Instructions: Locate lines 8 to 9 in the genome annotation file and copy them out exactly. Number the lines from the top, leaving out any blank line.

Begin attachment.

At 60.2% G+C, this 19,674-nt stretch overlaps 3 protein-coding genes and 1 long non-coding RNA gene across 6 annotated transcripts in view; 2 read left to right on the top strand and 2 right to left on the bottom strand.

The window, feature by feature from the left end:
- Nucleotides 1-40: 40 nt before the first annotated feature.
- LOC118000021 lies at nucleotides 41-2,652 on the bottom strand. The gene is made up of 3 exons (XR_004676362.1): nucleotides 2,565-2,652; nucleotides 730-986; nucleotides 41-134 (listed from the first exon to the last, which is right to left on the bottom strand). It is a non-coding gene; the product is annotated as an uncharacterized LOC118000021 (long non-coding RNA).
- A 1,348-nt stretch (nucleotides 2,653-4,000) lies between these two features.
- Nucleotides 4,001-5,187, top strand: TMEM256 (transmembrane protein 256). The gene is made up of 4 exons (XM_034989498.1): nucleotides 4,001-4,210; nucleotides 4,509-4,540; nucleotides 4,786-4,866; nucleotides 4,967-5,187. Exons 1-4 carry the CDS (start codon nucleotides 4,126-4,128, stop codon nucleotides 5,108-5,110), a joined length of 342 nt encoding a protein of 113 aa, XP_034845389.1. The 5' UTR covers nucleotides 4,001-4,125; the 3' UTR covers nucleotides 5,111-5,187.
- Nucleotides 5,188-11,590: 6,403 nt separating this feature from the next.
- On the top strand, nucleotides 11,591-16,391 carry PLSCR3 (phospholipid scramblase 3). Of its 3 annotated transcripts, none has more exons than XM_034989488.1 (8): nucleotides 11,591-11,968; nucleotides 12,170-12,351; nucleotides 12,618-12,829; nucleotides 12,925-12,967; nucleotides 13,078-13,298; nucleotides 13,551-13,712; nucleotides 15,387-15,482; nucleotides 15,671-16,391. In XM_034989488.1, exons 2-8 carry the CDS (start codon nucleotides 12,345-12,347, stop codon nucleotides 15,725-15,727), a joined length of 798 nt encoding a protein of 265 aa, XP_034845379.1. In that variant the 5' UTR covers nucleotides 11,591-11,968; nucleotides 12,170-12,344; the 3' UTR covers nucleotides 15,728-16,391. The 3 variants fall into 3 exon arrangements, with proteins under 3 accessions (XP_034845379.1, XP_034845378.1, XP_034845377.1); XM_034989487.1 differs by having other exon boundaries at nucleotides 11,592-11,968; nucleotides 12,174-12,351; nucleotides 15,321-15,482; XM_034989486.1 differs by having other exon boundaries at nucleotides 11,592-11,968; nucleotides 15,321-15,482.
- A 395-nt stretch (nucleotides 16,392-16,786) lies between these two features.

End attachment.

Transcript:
- On the top strand, nucleotides 11,591-16,391 carry PLSCR3 (phospholipid scramblase 3). Of its 3 annotated transcripts, none has more exons than XM_034989488.1 (8): nucleotides 11,591-11,968; nucleotides 12,170-12,351; nucleotides 12,618-12,829; nucleotides 12,925-12,967; nucleotides 13,078-13,298; nucleotides 13,551-13,712; nucleotides 15,387-15,482; nucleotides 15,671-16,391. In XM_034989488.1, exons 2-8 carry the CDS (start codon nucleotides 12,345-12,347, stop codon nucleotides 15,725-15,727), a joined length of 798 nt encoding a protein of 265 aa, XP_034845379.1. In that variant the 5' UTR covers nucleotides 11,591-11,968; nucleotides 12,170-12,344; the 3' UTR covers nucleotides 15,728-16,391. The 3 variants fall into 3 exon arrangements, with proteins under 3 accessions (XP_034845379.1, XP_034845378.1, XP_034845377.1); XM_034989487.1 differs by having other exon boundaries at nucleotides 11,592-11,968; nucleotides 12,174-12,351; nucleotides 15,321-15,482; XM_034989486.1 differs by having other exon boundaries at nucleotides 11,592-11,968; nucleotides 15,321-15,482.
- A 395-nt stretch (nucleotides 16,392-16,786) lies between these two features.